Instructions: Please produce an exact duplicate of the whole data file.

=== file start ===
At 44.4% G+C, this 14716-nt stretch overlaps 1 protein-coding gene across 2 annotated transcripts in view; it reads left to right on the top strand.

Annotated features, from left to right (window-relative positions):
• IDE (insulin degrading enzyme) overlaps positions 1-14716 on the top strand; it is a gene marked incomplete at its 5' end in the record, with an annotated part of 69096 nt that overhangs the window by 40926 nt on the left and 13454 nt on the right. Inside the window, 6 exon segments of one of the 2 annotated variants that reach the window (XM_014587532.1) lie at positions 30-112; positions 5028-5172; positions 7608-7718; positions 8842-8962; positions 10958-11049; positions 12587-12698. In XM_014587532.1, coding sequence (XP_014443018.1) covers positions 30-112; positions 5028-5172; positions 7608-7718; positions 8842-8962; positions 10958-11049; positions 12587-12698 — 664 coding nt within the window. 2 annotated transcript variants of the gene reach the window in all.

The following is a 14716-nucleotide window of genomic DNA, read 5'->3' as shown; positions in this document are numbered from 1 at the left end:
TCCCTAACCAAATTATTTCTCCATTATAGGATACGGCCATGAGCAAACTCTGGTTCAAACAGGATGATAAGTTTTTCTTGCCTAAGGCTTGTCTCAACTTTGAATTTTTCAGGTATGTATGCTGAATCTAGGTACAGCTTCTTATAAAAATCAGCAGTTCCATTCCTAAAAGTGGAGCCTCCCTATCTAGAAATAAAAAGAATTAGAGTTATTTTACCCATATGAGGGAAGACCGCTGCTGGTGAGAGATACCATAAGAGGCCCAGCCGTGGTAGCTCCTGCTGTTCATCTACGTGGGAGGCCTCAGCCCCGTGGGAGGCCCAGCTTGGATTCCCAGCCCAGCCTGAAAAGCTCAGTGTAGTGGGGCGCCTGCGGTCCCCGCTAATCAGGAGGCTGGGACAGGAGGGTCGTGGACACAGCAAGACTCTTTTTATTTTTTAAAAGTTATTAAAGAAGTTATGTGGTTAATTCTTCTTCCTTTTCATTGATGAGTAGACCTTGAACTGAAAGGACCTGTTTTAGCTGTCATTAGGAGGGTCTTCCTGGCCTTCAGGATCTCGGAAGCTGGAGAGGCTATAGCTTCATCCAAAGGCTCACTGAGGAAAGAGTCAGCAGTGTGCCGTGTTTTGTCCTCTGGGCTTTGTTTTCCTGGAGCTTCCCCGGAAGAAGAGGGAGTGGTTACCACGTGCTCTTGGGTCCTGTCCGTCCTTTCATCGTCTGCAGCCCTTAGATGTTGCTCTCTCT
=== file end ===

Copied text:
At 44.4% G+C, this 14716-nt stretch overlaps 1 protein-coding gene across 2 annotated transcripts in view; it reads left to right on the top strand.

Annotated features, from left to right (window-relative positions):
• IDE (insulin degrading enzyme) overlaps positions 1-14716 on the top strand; it is a gene marked incomplete at its 5' end in the record, with an annotated part of 69096 nt that overhangs the window by 40926 nt on the left and 13454 nt on the right. Inside the window, 6 exon segments of one of the 2 annotated variants that reach the window (XM_014587532.1) lie at positions 30-112; positions 5028-5172; positions 7608-7718; positions 8842-8962; positions 10958-11049; positions 12587-12698. In XM_014587532.1, coding sequence (XP_014443018.1) covers positions 30-112; positions 5028-5172; positions 7608-7718; positions 8842-8962; positions 10958-11049; positions 12587-12698 — 664 coding nt within the window. 2 annotated transcript variants of the gene reach the window in all.

The following is a 14716-nucleotide window of genomic DNA, read 5'->3' as shown; positions in this document are numbered from 1 at the left end:
TCCCTAACCAAATTATTTCTCCATTATAGGATACGGCCATGAGCAAACTCTGGTTCAAACAGGATGATAAGTTTTTCTTGCCTAAGGCTTGTCTCAACTTTGAATTTTTCAGGTATGTATGCTGAATCTAGGTACAGCTTCTTATAAAAATCAGCAGTTCCATTCCTAAAAGTGGAGCCTCCCTATCTAGAAATAAAAAGAATTAGAGTTATTTTACCCATATGAGGGAAGACCGCTGCTGGTGAGAGATACCATAAGAGGCCCAGCCGTGGTAGCTCCTGCTGTTCATCTACGTGGGAGGCCTCAGCCCCGTGGGAGGCCCAGCTTGGATTCCCAGCCCAGCCTGAAAAGCTCAGTGTAGTGGGGCGCCTGCGGTCCCCGCTAATCAGGAGGCTGGGACAGGAGGGTCGTGGACACAGCAAGACTCTTTTTATTTTTTAAAAGTTATTAAAGAAGTTATGTGGTTAATTCTTCTTCCTTTTCATTGATGAGTAGACCTTGAACTGAAAGGACCTGTTTTAGCTGTCATTAGGAGGGTCTTCCTGGCCTTCAGGATCTCGGAAGCTGGAGAGGCTATAGCTTCATCCAAAGGCTCACTGAGGAAAGAGTCAGCAGTGTGCCGTGTTTTGTCCTCTGGGCTTTGTTTTCCTGGAGCTTCCCCGGAAGAAGAGGGAGTGGTTACCACGTGCTCTTGGGTCCTGTCCGTCCTTTCATCGTCTGCAGCCCTTAGATGTTGCTCTCTCT